Some JavaScript Resources Worth Checking Out

With any programming language, the learning journey is seemingly an endless one. Because I don’t have a computer sciences background, I feel I’ll always struggle to keep my JavaScript abilities up to par.

Over the last year or so I’ve stumbled across a number of useful resources that I think are worth mentioning here. Many of these are not for the faint of heart. Some pretty heavy stuff often geared towards advanced JavaScript developers and front-end engineers.

JSMag

JSMag is a monthly JavaScript e-magazine in PDF format that “aims to brings you quality JavaScript content to educate, motivate and inspire you in your work with JavaScript.” You have the option to purchase individual issues for $4.99 US per issue, or subscribe to 12 issues for a small savings.

JSMag

The great thing is, you can create a log-in that will subscribe you to their notifications for new issues. The notifications you get will list the table of contents for each new issue. This gives you the opportunity to review the main topics before committing to a purchase.

JavaScript Weekly

JavaScript Weekly is a “free, once–weekly e-mail round-up of JavaScript news and articles” that will give you “top JavaScript news and releases without browsing about all day.” They boast some positive testimonials from some industry leaders.

JavaScript Weekly

From the issues I’ve seen, there have been some nice links and articles featured, so worth checking out.

yayQuery Podcast

The yayQuery podcast is a somewhat sparsely-broadcast jQuery podcast usually hosted by four top JavaScript personalities: Paul Irish, Rebecca Murphey, Alex Sexton, and Adam J. Sontag.

yayQuery Podcast

The podcast is quite funny and occasionally borders on the bizarre. They always seem to have tons of JavaScript- and jQuery-based news and tidbits that I’m sure any front-end developers will enjoy.

CancelBubble

CancelBubble is a web design news site curated by Matt Hickerson. Yes, there are way too many “design news” sites. But I always find Matt’s stuff on CancelBubble (as well as on his Twitter account) are unique and usually geared towards the type of stuff front-end engineers would be interested in.

CancelBubble

Currently, CancelBubble is one of the default tabs that opens each time I load Chrome — because I always like to see what’s newly posted without having to check my RSS feed.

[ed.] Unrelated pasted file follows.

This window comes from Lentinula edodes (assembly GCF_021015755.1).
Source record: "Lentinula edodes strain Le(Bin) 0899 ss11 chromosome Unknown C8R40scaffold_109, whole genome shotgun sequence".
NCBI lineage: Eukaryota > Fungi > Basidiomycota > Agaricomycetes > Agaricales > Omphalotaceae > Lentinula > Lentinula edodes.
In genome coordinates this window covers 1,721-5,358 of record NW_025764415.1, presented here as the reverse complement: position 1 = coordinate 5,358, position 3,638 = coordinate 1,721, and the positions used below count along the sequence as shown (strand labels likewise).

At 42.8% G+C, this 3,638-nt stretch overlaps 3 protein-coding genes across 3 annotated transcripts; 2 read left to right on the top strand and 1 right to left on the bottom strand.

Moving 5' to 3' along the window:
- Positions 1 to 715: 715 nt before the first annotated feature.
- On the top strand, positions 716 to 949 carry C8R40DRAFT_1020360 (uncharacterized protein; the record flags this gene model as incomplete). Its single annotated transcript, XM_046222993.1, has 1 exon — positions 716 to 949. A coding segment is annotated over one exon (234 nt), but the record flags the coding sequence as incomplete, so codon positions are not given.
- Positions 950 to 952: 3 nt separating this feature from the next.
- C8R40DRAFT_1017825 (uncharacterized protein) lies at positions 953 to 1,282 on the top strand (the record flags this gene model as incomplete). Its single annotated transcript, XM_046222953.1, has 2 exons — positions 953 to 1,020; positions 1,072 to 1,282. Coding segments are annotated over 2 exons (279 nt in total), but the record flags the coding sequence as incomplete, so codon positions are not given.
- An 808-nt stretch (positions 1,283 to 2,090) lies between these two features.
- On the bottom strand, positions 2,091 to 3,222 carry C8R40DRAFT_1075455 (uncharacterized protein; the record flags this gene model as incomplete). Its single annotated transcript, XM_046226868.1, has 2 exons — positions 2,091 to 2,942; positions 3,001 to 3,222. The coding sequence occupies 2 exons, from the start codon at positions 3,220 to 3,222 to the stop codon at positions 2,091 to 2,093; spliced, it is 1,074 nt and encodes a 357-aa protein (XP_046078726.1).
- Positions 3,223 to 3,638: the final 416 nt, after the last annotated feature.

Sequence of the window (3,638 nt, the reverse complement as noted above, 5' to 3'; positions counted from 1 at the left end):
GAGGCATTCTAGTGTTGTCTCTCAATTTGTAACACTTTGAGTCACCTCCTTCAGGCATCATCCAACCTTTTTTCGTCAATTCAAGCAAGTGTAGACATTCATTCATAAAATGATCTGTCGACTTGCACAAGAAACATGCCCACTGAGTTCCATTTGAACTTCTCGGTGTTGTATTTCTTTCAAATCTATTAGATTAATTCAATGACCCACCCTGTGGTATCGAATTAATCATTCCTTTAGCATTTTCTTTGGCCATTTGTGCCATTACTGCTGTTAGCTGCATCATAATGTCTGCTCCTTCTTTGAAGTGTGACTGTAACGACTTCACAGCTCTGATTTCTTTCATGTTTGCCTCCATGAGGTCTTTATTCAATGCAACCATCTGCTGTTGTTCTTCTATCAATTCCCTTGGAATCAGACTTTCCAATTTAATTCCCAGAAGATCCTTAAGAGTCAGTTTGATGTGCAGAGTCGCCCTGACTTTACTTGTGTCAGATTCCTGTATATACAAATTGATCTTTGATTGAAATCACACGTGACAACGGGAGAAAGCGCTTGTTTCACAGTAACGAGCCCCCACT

Ugly JS

Ugly JS is “a place for ugly, silly, or just-plain-crap JavaScript.” The project seems to be created/curated by Mathias Bynens and/or James Padolsey.

Ugly JS

It’s a nice little resource to check out once in a while to see what top JavaScript developers consider bad code. There’s also a Twitter account to follow and you can contribute via GitHub.

Secrets of the JavaScript Ninja

Secrets of the JavaScript Ninja is an upcoming book by jQuery creator John Resig and Bear Bibeault. Resig has written another book but this one seems to be somewhat more highly anticipated.

Secrets of the JavaScript Ninja

The book “reveals the inside know-how of the elite JavaScript programmers. Written to be accessible to JavaScript developers with intermediate-level skills, this book will give you the knowledge you need to create a cross-browser JavaScript library from the ground up.”

It’s slated for release in March of 2012 and you can review the first chapter free on the Manning Publications Inc. page for the book.

I just hope the word “ninja” is as hip in 6 months as it seems to be now.

Hidden Features of JavaScript

Hidden Features of JavaScript is a post on Stack Overflow that has a number of interesting little JavaScript tidbits that almost anyone can learn something from.

Hidden Features of JavaScript

Stack Overflow has a number of these lengthy, everybody-and-their-dog-contributes type of posts, and this is one worth checking out.

Conclusion

I don’t personally warrant or guarantee the information in any of these resources is necessarily accurate and constitutes “best practices”, but I have found some useful stuff in all of the above resources (except of course the book, which hasn’t been released yet). So use at your own risk and please comment if you know of any other interesting or unique sources for taking your JavaScript skills to the next level.

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10 Responses

  1. Thanks for the resources! :)

  2. Thanks for the list – I find dailyJS (http://dailyjs.com/) quite informative as well.

  3. Great list, thanks

  4. Thank you so much for including jsmag in this impressive list! :)

  5. Vlad:

    Thank you very much for the useful stuff.

  6. Great resource! thanks!

  7. Nice place to get more on java scripting! this is more good for me as a beginner designer! thanks :)

  8. Great stuff :) thanks for sharing!

  9. That is super information! Thanks for sharing!

  10. Thanks for sharing this information, we use your blog as resource for some projects.

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